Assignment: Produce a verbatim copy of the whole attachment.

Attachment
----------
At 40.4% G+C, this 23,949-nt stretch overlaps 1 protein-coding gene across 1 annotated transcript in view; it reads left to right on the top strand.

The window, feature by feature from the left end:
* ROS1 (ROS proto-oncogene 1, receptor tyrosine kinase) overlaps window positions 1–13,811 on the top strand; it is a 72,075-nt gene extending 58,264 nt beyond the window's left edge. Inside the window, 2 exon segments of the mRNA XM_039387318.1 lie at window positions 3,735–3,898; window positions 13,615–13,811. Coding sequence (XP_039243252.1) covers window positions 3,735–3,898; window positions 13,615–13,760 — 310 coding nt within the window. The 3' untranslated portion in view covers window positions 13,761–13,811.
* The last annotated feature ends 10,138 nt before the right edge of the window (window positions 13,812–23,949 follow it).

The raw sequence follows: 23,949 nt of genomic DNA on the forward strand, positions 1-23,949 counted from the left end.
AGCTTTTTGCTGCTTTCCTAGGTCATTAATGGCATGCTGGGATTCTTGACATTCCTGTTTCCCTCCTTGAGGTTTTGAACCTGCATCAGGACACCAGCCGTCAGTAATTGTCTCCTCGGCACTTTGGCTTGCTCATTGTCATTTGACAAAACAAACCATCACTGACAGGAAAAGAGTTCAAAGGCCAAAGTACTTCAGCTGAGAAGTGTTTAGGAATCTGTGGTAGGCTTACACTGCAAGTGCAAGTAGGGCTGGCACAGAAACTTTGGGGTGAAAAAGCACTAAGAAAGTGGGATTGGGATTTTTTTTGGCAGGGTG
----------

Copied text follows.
At 40.4% G+C, this 23,949-nt stretch overlaps 1 protein-coding gene across 1 annotated transcript in view; it reads left to right on the top strand.

The window, feature by feature from the left end:
* ROS1 (ROS proto-oncogene 1, receptor tyrosine kinase) overlaps window positions 1–13,811 on the top strand; it is a 72,075-nt gene extending 58,264 nt beyond the window's left edge. Inside the window, 2 exon segments of the mRNA XM_039387318.1 lie at window positions 3,735–3,898; window positions 13,615–13,811. Coding sequence (XP_039243252.1) covers window positions 3,735–3,898; window positions 13,615–13,760 — 310 coding nt within the window. The 3' untranslated portion in view covers window positions 13,761–13,811.
* The last annotated feature ends 10,138 nt before the right edge of the window (window positions 13,812–23,949 follow it).

The raw sequence follows: 23,949 nt of genomic DNA on the forward strand, positions 1-23,949 counted from the left end.
AGCTTTTTGCTGCTTTCCTAGGTCATTAATGGCATGCTGGGATTCTTGACATTCCTGTTTCCCTCCTTGAGGTTTTGAACCTGCATCAGGACACCAGCCGTCAGTAATTGTCTCCTCGGCACTTTGGCTTGCTCATTGTCATTTGACAAAACAAACCATCACTGACAGGAAAAGAGTTCAAAGGCCAAAGTACTTCAGCTGAGAAGTGTTTAGGAATCTGTGGTAGGCTTACACTGCAAGTGCAAGTAGGGCTGGCACAGAAACTTTGGGGTGAAAAAGCACTAAGAAAGTGGGATTGGGATTTTTTTTGGCAGGGTG